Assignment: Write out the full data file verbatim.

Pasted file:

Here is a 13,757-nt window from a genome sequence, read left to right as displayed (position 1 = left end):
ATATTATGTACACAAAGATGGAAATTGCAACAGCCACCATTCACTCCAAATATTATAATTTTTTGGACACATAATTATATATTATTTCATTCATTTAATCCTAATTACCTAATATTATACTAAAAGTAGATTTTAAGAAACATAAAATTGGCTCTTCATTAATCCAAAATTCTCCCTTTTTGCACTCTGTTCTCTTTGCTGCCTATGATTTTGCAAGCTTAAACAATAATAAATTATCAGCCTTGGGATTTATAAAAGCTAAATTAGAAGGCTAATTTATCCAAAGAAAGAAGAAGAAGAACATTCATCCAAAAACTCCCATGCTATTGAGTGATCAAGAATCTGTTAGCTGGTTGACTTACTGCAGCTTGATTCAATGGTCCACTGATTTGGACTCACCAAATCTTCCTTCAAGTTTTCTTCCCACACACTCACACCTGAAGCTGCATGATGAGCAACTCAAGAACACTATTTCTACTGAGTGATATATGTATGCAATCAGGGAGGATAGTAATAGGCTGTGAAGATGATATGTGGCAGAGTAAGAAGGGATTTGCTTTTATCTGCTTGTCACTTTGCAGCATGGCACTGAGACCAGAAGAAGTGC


Here is a 13,757-nt window from a genome sequence, read left to right as displayed (position 1 = left end):
ATATTATGTACACAAAGATGGAAATTGCAACAGCCACCATTCACTCCAAATATTATAATTTTTTGGACACATAATTATATATTATTTCATTCATTTAATCCTAATTACCTAATATTATACTAAAAGTAGATTTTAAGAAACATAAAATTGGCTCTTCATTAATCCAAAATTCTCCCTTTTTGCACTCTGTTCTCTTTGCTGCCTATGATTTTGCAAGCTTAAACAATAATAAATTATCAGCCTTGGGATTTATAAAAGCTAAATTAGAAGGCTAATTTATCCAAAGAAAGAAGAAGAAGAACATTCATCCAAAAACTCCCATGCTATTGAGTGATCAAGAATCTGTTAGCTGGTTGACTTACTGCAGCTTGATTCAATGGTCCACTGATTTGGACTCACCAAATCTTCCTTCAAGTTTTCTTCCCACACACTCACACCTGAAGCTGCATGATGAGCAACTCAAGAACACTATTTCTACTGAGTGATATATGTATGCAATCAGGGAGGATAGTAATAGGCTGTGAAGATGATATGTGGCAGAGTAAGAAGGGATTTGCTTTTATCTGCTTGTCACTTTGCAGCATGGCACTGAGACCAGAAGAAGTGC